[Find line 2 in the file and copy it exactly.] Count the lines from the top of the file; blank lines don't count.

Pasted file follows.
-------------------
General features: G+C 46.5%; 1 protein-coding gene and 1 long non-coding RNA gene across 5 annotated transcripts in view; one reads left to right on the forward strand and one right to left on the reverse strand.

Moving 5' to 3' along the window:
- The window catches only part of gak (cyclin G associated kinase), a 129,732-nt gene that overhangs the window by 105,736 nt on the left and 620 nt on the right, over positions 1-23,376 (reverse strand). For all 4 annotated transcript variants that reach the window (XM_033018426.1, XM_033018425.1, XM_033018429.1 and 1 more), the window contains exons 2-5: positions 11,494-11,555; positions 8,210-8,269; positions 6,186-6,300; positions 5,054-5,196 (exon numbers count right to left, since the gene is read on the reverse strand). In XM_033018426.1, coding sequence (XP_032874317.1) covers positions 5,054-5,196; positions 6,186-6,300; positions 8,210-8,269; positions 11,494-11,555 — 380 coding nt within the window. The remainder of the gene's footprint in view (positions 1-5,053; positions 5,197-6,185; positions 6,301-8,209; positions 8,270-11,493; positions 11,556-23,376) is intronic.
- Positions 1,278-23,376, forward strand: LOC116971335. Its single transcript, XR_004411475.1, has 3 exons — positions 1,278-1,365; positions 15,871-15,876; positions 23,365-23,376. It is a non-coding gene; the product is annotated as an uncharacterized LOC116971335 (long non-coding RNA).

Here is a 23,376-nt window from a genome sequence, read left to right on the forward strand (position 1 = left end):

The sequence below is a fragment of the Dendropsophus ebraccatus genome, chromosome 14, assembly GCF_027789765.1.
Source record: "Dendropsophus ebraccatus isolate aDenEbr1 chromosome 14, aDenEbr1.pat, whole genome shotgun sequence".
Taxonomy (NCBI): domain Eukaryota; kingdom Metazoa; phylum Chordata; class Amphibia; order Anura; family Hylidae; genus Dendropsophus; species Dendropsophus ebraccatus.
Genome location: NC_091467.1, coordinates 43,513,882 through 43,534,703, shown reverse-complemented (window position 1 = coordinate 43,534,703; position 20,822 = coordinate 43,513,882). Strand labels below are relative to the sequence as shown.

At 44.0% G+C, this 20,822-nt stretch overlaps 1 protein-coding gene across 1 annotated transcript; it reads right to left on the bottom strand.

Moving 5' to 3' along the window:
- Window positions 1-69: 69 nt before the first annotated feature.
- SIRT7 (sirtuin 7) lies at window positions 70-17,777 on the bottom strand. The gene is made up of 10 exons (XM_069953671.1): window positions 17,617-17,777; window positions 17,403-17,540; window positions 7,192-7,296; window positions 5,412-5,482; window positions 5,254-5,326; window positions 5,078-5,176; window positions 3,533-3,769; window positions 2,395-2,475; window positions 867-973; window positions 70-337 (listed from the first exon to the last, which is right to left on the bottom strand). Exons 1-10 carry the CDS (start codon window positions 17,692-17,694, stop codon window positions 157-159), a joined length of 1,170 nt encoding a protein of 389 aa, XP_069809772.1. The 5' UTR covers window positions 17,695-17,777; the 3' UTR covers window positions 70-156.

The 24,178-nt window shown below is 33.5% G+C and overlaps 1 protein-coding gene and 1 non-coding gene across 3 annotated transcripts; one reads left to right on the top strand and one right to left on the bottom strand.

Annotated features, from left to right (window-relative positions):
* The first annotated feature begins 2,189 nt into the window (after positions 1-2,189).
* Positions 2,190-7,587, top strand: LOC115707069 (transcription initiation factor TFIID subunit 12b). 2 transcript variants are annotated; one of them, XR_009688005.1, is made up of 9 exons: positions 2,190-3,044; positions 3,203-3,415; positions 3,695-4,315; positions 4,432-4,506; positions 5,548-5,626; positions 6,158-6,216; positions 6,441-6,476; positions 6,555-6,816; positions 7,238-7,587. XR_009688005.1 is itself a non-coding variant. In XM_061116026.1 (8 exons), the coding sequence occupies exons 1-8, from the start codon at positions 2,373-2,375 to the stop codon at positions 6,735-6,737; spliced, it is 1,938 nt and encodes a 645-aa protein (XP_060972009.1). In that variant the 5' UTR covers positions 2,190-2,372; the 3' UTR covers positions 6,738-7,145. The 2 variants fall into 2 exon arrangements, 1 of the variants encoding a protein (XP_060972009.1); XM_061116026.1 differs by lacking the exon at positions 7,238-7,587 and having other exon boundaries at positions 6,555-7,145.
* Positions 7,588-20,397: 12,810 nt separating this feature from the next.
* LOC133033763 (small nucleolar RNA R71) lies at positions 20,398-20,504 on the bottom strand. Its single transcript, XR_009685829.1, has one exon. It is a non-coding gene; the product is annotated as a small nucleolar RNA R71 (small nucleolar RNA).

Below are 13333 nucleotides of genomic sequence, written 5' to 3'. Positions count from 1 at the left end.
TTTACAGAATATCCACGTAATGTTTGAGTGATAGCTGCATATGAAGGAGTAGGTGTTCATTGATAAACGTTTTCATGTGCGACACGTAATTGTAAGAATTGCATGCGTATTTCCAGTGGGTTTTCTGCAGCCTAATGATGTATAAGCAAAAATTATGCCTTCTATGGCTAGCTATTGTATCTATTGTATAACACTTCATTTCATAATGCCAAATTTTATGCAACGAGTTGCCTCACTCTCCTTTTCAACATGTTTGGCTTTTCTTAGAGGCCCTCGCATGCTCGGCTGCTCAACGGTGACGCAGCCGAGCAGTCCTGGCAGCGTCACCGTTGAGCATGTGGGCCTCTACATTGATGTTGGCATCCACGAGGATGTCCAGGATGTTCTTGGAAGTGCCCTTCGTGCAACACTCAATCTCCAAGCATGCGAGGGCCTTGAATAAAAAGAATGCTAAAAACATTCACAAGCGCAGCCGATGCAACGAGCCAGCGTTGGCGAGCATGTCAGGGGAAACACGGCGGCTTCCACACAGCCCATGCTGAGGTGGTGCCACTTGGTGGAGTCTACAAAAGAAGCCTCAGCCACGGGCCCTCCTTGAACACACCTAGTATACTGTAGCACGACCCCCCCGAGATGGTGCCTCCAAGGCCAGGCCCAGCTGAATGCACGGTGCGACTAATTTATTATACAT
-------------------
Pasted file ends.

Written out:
Moving 5' to 3' along the window: